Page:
Yasser Arafat was not the only Middle Eastern figure sunk in a coma this week. DEBKA-Net-Weekly’s intelligence sources report that Prince Nawaf bin Abdulaziz, head of the Saudi intelligence services, has been lying unconscious for the past two weeks in King Faisal hospital in Riyadh. The nephew of Saudi Arabia’s incapacitated King Fahd, he collapsed with a brain hemorrhage in early 2002 while accompanying the de facto monarch Crown Prince Abdullah to an Arab summit in Beirut. He was saved then by medical care. Now, Saudi and foreign physicians say there is no hope of his recovery.
Nawaf’s imminent death, coinciding as it does with two new al Qaeda initiatives, comes at a bad time for Saudi rulers. Al Qaeda has appointed a new commander for its Saudi networks and last week, the fundamentalist terrorist group began operating two radio stations over the Internet. Each broadcasts four hours a day and can be picked up in every corner of the world. Its content is rampantly anti-Saudi, from seditious blasts to directives for terrorist strikes inside the kingdom.
A Saudi security service raid in Riyadh on October 31, netted three al Qaeda operatives plus a quantity of weapons, explosives, communications gear and a portable computer. Examination of the captured computer and radio equipment yielded an alarming development: al Qaeda has appointed a new local commander, Saud al-Otheiba, 34, a member of the extremist Wahhabi Otheiba tribe.
The Saudis tried to gloss over the fact that they had never heard of him by claiming he figured on their list of 29 most wanted terrorists. In fact, he did not.
Still more disturbing is that al Qaeda got a beat on the Saudis, announcing Otheiba’s appointment several hours after he was identified and before Saudi authorities released his name. This inside knowledge pointed to a mole planted in the Saudi security forces and passing information to al Qaeda.
But the royal security services have had their successes too, as attested to by the fact that Otheiba is the sixth al Qaeda Saudi commander appointed since October 2002. The first, Yusuf al-Abiri, died at the hands of Saudi security forces. His successor, Abul Rahim Nashiri, was captured in Abu Dhabi and handed over the Americans. His replacement, the Yemeni Khaled Hajj, was killed in Riyadh in early March this year. In June, Saudi security eliminated Abdul Mikrin, who was responsible for the beheading of American hostage Paul Johnson. A month later, Saudi security forces managed to kill al Qaeda’s fifth local commander, Salah al-Ofai.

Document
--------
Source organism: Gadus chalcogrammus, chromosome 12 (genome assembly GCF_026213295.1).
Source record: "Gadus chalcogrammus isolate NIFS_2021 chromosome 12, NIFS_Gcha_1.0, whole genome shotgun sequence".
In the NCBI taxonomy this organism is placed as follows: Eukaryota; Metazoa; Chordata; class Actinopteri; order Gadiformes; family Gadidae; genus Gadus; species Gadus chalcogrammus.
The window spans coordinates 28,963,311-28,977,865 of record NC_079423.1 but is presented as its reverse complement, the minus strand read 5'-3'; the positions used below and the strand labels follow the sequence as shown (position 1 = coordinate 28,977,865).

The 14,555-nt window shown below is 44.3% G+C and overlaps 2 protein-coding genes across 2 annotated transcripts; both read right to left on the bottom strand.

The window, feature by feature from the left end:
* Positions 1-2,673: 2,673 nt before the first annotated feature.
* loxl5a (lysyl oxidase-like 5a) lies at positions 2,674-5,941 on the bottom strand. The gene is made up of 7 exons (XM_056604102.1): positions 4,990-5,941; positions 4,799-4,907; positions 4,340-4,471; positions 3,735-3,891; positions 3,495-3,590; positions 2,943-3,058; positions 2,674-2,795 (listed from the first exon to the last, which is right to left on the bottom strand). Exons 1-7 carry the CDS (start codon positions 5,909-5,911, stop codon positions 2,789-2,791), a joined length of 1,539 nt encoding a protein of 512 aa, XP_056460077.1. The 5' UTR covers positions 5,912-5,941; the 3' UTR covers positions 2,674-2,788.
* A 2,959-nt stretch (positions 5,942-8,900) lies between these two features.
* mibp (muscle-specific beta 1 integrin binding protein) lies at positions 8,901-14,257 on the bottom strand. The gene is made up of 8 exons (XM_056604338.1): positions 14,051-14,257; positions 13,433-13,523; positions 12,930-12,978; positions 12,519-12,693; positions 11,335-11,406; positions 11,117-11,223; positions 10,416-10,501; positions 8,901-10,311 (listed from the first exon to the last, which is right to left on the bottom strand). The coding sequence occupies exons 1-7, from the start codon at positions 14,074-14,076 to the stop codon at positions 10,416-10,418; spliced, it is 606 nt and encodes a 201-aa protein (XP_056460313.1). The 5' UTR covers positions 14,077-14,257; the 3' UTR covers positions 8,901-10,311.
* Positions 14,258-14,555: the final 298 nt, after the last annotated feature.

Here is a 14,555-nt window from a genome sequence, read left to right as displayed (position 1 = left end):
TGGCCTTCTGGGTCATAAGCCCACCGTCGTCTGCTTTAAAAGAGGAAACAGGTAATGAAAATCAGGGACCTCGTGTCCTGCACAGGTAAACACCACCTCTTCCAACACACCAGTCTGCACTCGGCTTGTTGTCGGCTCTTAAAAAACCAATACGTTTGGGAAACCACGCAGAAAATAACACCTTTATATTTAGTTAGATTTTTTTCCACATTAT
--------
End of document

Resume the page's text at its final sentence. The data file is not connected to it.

Up until Otheiba’s capture, the Saudis had not been aware that al Qaeda had replaced Ofai. But they began to smell a rat from reports of al Qaeda involvement in the October 7 bombings at Egypt’s Sinai holiday resorts, especially when they heard that some of the hit-teams’ members had escaped aboard yachts stolen at Sharm el-Sheikh, which crossed the Red Sea to the Saudi coast.
As light and mobile as Internet
Shortly after these attacks, the two al Qaeda Internet radio stations went “on the air.” They call themselves Saut al-Jihad (Voice of Jihad) and Saut al-Ansar (Voice of the Prophet’s Fighting Followers).
Our experts believe some of the broadcasts are live, with an announcer “transmitting” from Pakistan, Iran or Afghanistan via a laptop computer. They are highly mobile. When a station manager suspects he is being tracked, he simply closes shop and moves on. Sometimes, to avoid detection, they broadcast from a moving car, using a prerecorded CD fed into a laptop. A number of intelligence operatives who have been monitoring the broadcasts, have told DEBKA-Net-Weekly they were surprised to find that the two stations have scarcely mentioned the Iraq war despite the fierce battles in Fallujah between US and Iraq forces and the al Qaeda fighters with Iraqi Sunni insurgents. The broadcasts’ heavy Saudi-orientation disturbs the kingdom’s intelligence and security services, disabusing them of the illusion that most al Qaeda cells in Saudi Arabia had been rounded up and their operations shut down.
To the contrary, one official who has been following the kingdom’s anti-terror crackdown, interprets the appointment of a new commander as a sign that the fundamentalist organization is still full of vigor. “A new commander in Saudi Arabia and the upgrading of its propaganda dissemination media are both cause for deep concern,” he said to DEBKA-Net-Weekly.
The Saudis are worried by the ease with which al Qaeda’s radio broadcasts can penetrate corners not yet reached by Internet. They simply copy radio programs on discs and hand them round for wide distribution.
Desperate to take al Qaeda’s radio waves off the air, the Saudis tried during transmission times last week to jam Internet service to regions where security services report a wide audience for al Qaeda’s message. Unfortunately those regions are located in the busiest commercial districts of the kingdom, the Red Sea coast and the oil city of Yanbu. As a result, companies and banks heavily dependent on Internet protested loudly that their businesses were being ruined.
According to our experts, the Saudis have chalked up a first. No government has ever yet jammed the Internet in the service of the global war on terrorism.